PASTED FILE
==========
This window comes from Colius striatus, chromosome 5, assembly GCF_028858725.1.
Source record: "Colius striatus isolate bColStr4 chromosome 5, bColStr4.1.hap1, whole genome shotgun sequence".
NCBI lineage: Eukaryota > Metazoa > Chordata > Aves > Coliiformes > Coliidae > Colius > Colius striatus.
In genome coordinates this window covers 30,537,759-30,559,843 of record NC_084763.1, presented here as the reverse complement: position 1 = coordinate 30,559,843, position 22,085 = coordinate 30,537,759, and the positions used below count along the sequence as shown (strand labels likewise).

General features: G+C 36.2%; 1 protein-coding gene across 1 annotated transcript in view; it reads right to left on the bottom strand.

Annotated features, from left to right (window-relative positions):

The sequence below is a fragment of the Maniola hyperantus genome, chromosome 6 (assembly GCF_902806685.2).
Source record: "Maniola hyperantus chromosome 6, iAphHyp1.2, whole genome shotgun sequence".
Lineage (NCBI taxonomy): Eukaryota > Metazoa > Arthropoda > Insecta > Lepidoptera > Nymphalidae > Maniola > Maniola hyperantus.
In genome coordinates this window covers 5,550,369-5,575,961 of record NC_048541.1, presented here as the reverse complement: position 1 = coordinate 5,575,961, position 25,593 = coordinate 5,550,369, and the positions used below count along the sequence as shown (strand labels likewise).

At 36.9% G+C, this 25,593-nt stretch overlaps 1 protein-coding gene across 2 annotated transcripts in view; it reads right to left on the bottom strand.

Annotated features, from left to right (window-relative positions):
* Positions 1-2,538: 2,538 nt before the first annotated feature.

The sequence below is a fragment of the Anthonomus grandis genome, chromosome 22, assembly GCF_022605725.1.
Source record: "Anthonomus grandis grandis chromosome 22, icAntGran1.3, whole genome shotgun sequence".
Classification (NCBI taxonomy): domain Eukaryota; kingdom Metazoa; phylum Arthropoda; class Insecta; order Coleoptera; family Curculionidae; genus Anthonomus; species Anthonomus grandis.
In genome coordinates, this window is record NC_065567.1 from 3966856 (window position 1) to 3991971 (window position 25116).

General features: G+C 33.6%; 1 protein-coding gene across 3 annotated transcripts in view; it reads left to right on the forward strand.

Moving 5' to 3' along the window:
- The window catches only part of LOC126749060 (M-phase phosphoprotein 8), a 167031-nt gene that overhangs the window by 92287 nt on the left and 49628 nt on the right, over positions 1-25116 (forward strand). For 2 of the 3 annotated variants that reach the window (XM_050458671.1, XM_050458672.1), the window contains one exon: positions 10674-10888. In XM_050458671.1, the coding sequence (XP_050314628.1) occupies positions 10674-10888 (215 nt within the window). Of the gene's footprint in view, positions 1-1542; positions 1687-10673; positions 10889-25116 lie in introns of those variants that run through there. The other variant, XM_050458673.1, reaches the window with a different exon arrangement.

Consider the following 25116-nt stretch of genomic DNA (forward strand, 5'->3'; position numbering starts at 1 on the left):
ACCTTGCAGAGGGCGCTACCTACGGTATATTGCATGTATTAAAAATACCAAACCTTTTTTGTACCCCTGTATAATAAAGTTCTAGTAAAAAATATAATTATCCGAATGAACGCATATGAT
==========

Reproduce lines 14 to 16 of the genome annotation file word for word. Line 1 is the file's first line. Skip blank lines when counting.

The sequence below is a fragment of the Anthonomus grandis genome, chromosome 22, assembly GCF_022605725.1.
Source record: "Anthonomus grandis grandis chromosome 22, icAntGran1.3, whole genome shotgun sequence".
Classification (NCBI taxonomy): domain Eukaryota; kingdom Metazoa; phylum Arthropoda; class Insecta; order Coleoptera; family Curculionidae; genus Anthonomus; species Anthonomus grandis.